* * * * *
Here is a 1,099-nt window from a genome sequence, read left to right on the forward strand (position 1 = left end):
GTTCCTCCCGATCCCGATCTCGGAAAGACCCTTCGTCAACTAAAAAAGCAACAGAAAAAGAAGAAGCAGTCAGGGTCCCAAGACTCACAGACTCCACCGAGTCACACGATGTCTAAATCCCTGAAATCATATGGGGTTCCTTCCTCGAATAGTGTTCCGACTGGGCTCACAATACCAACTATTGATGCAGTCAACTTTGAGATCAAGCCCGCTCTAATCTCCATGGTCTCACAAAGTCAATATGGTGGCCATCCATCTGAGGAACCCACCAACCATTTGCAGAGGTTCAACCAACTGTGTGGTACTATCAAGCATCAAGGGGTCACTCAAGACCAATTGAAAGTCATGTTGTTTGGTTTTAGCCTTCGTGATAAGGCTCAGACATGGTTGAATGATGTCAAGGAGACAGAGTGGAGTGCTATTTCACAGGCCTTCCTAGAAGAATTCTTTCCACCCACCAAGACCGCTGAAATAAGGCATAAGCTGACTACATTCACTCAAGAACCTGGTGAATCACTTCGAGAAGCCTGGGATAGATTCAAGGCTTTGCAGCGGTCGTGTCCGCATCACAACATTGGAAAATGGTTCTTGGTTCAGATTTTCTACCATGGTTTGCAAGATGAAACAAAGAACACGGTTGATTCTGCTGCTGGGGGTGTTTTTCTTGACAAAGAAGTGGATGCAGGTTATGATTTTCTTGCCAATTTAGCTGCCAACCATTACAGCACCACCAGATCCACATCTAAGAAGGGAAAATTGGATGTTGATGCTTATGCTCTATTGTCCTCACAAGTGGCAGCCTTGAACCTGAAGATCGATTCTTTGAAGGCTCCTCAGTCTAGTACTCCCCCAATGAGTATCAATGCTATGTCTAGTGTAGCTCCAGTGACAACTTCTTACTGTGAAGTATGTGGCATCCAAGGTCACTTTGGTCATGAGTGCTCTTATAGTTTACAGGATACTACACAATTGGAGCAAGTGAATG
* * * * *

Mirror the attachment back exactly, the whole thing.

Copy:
Here is a 1,099-nt window from a genome sequence, read left to right on the forward strand (position 1 = left end):
GTTCCTCCCGATCCCGATCTCGGAAAGACCCTTCGTCAACTAAAAAAGCAACAGAAAAAGAAGAAGCAGTCAGGGTCCCAAGACTCACAGACTCCACCGAGTCACACGATGTCTAAATCCCTGAAATCATATGGGGTTCCTTCCTCGAATAGTGTTCCGACTGGGCTCACAATACCAACTATTGATGCAGTCAACTTTGAGATCAAGCCCGCTCTAATCTCCATGGTCTCACAAAGTCAATATGGTGGCCATCCATCTGAGGAACCCACCAACCATTTGCAGAGGTTCAACCAACTGTGTGGTACTATCAAGCATCAAGGGGTCACTCAAGACCAATTGAAAGTCATGTTGTTTGGTTTTAGCCTTCGTGATAAGGCTCAGACATGGTTGAATGATGTCAAGGAGACAGAGTGGAGTGCTATTTCACAGGCCTTCCTAGAAGAATTCTTTCCACCCACCAAGACCGCTGAAATAAGGCATAAGCTGACTACATTCACTCAAGAACCTGGTGAATCACTTCGAGAAGCCTGGGATAGATTCAAGGCTTTGCAGCGGTCGTGTCCGCATCACAACATTGGAAAATGGTTCTTGGTTCAGATTTTCTACCATGGTTTGCAAGATGAAACAAAGAACACGGTTGATTCTGCTGCTGGGGGTGTTTTTCTTGACAAAGAAGTGGATGCAGGTTATGATTTTCTTGCCAATTTAGCTGCCAACCATTACAGCACCACCAGATCCACATCTAAGAAGGGAAAATTGGATGTTGATGCTTATGCTCTATTGTCCTCACAAGTGGCAGCCTTGAACCTGAAGATCGATTCTTTGAAGGCTCCTCAGTCTAGTACTCCCCCAATGAGTATCAATGCTATGTCTAGTGTAGCTCCAGTGACAACTTCTTACTGTGAAGTATGTGGCATCCAAGGTCACTTTGGTCATGAGTGCTCTTATAGTTTACAGGATACTACACAATTGGAGCAAGTGAATG